While nurses recognize that digital health tools present a range of benefits for both themselves and their patients, there are a number of factors impacting the full realization of digital health in nursing practice. Some of the barriers cited include the use of both paper and electronic systems to access patient information (61%), having multiple log-ins to access different clinical systems (54%) and inadequate types of tools and access for their roles. Those nurses currently using digital health tools use them mainly to enter and retrieve patient notes (65%).
Integrated Care and Communication across Sectors in New Zealand
Times are changing: the era of fragmented healthcare is nearing its end. Awareness has been growing in many health systems as a result of the major challenges which lie ahead - growing pressure on healthcare resources due to demographic change; increasing quality requirements, and tightening of budgets - can only be met by restructuring the whole approach to the provision of healthcare. In the future, it will be necessary to manage patients across the entire treatment process - from primary to inpatient care, rehabilitation and social care. In Canterbury, New Zealand, a new holistic approach to healthcare has been the goal for six years, with measurable success. A report written by The King's Fund - an independent charity working to improve health and health care in England - looks at the work undertaken by New Zealand’s Canterbury District Health Board (CDHB) to create a more integrated, patient-centric, efficient and high quality healthcare system. Authors Nicholas Timmins, Senior Fellow, Health Policy and Chris Ham, Chief Executive explore how an integrated system has improved health care in Canterbury, and consider the lessons which other countries can learn from the Canterbury model.
Europe: e-Health Forum - Health Management in the 21st Century
This is eHealth Forum
week, a time to discuss how technology can bring positive changes into healthcare systems and turn today's health and ageing challenges into economic growth. This year's Forum takes place in Greece, where the successful use of eHealth tools, developed as a result of EU research and innovation funding or support- can inspire other EU countries.
Kaiser Permanente $2 Million Grant Expands Maternity Services at MLK Jr. Community Hospital
Kaiser Permanente Southern California has announced a $2 million grant to help expand maternity services at the new Martin Luther King, Jr. Community Hospital in South Los Angeles, scheduled to open in the spring of 2015. The Kaiser Permanente Community Benefit grant will aid with the expansion of labor and delivery, as part of the new hospital’s Healthy Babies, Healthy Beginnings initiative to provide high-quality maternity services to 1.2 million residents throughout South Los Angeles and its surrounding communities, including Compton, Inglewood, Watts, Willowbrook and Lynwood. South L.A. has the highest rates of preterm births, infant mortality and low birth weight babies, according to the Community Health Councils. This grant will make it possible for the new state-of-the-art hospital to support and increase the number of healthy deliveries for families in the community.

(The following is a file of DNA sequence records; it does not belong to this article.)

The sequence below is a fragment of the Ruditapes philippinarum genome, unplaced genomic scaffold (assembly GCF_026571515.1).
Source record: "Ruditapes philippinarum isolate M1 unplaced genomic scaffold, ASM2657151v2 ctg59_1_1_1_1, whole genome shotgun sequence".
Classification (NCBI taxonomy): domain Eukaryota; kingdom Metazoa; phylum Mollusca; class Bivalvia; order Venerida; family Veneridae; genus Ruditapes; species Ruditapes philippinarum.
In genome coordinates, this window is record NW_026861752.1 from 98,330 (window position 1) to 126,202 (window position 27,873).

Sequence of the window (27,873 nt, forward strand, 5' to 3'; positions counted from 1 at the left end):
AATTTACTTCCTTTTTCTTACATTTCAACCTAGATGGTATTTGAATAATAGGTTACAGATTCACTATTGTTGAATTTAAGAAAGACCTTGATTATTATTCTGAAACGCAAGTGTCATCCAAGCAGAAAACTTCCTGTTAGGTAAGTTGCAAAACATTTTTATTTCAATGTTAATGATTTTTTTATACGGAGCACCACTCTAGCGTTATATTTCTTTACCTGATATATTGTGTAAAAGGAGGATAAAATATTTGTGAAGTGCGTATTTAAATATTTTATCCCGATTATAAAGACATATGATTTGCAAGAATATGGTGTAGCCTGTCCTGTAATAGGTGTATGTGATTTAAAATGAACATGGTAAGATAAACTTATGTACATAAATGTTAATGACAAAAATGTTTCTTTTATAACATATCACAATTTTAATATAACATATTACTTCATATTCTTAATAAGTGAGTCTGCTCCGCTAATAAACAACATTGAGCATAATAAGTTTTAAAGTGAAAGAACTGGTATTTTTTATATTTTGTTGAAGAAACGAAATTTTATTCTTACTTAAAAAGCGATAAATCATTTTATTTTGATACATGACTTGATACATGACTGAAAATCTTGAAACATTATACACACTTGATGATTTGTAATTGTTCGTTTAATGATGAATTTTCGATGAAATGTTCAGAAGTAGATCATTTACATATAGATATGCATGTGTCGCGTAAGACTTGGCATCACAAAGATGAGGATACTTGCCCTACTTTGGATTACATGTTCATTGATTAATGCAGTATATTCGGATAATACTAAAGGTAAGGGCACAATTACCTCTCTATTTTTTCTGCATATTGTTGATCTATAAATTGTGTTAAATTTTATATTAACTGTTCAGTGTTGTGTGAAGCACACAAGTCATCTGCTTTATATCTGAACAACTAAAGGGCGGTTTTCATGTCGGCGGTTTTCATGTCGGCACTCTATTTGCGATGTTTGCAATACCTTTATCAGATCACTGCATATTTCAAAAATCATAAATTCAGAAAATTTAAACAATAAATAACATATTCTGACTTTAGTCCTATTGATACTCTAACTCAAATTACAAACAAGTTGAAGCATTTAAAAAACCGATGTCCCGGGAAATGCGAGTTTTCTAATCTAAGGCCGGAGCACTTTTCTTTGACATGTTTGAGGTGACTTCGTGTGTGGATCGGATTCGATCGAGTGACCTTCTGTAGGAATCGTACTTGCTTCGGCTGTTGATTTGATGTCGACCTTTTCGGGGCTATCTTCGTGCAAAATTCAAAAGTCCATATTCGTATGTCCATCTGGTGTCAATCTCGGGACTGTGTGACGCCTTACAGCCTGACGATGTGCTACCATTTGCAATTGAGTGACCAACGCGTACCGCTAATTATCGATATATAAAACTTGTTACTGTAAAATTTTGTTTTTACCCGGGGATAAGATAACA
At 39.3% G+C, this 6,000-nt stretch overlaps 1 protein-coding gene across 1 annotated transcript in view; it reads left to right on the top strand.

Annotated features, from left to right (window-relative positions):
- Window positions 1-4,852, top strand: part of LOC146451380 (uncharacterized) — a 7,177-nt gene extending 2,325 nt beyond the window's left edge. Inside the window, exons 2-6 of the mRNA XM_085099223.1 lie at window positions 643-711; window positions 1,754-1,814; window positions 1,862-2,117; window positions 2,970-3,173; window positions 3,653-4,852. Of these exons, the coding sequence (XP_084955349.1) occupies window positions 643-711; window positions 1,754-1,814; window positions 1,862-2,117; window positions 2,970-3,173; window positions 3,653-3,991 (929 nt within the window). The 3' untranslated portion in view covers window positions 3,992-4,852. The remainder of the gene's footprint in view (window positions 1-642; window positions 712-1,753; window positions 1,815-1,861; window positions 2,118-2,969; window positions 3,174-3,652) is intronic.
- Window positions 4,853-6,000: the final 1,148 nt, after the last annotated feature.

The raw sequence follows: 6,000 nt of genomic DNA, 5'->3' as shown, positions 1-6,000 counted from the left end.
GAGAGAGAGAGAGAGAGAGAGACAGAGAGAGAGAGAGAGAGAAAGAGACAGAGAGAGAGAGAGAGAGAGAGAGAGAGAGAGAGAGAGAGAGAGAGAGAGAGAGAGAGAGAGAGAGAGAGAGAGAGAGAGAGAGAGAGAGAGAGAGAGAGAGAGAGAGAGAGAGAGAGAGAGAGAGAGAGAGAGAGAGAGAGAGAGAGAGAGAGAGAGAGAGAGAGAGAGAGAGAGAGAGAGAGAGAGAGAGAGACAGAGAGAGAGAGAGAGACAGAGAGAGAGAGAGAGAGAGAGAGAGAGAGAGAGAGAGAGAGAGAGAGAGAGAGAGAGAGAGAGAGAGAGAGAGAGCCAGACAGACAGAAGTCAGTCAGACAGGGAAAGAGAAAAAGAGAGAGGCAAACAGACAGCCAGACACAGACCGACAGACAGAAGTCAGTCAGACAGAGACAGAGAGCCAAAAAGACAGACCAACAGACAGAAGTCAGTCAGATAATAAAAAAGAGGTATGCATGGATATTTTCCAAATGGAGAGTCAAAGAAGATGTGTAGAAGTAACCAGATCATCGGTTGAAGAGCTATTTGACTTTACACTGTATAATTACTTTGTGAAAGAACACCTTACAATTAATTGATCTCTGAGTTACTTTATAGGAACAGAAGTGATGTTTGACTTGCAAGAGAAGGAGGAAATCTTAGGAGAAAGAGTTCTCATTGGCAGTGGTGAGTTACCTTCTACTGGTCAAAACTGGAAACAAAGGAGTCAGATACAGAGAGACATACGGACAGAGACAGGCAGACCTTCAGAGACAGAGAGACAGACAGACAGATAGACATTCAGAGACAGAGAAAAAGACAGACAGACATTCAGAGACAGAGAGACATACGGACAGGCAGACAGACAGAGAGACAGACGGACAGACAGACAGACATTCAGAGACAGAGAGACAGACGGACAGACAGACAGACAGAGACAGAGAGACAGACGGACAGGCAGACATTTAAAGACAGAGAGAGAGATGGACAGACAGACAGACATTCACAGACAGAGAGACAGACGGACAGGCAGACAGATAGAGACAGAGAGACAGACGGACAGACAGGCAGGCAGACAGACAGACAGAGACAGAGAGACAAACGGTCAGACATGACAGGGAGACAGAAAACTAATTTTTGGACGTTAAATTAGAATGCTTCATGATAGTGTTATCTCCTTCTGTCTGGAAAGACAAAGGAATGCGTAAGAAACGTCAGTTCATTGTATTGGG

Canada: Federal, British Columbia and Alberta Privacy Commissioner Issue New Guidelines for Online Consent
The federal, British Columbia and Alberta Privacy Commissioners published new guidelines to help organizations understand the importance of being transparent about their online privacy practices. The guidelines were developed in cooperation with the Offices of the Information and Privacy Commissioners of British Columbia and Alberta. Meaningful consent for the collection and use of personal information is an essential component of Canadian private-sector privacy laws. Private sector organizations are required to obtain meaningful consent before collecting, using and disclosing personal information. The new guidelines outline some of the key considerations for obtaining meaningful online consent. For example: organizations should be fully transparent about their privacy practices; communicating privacy practices is not a one-size-fits-all proposition; organizations should recognize and adapt to special considerations in managing the personal information of children and youth, and organizations should implement innovative ways of presenting privacy information to children and youth that take into account their cognitive and emotional development and life experience.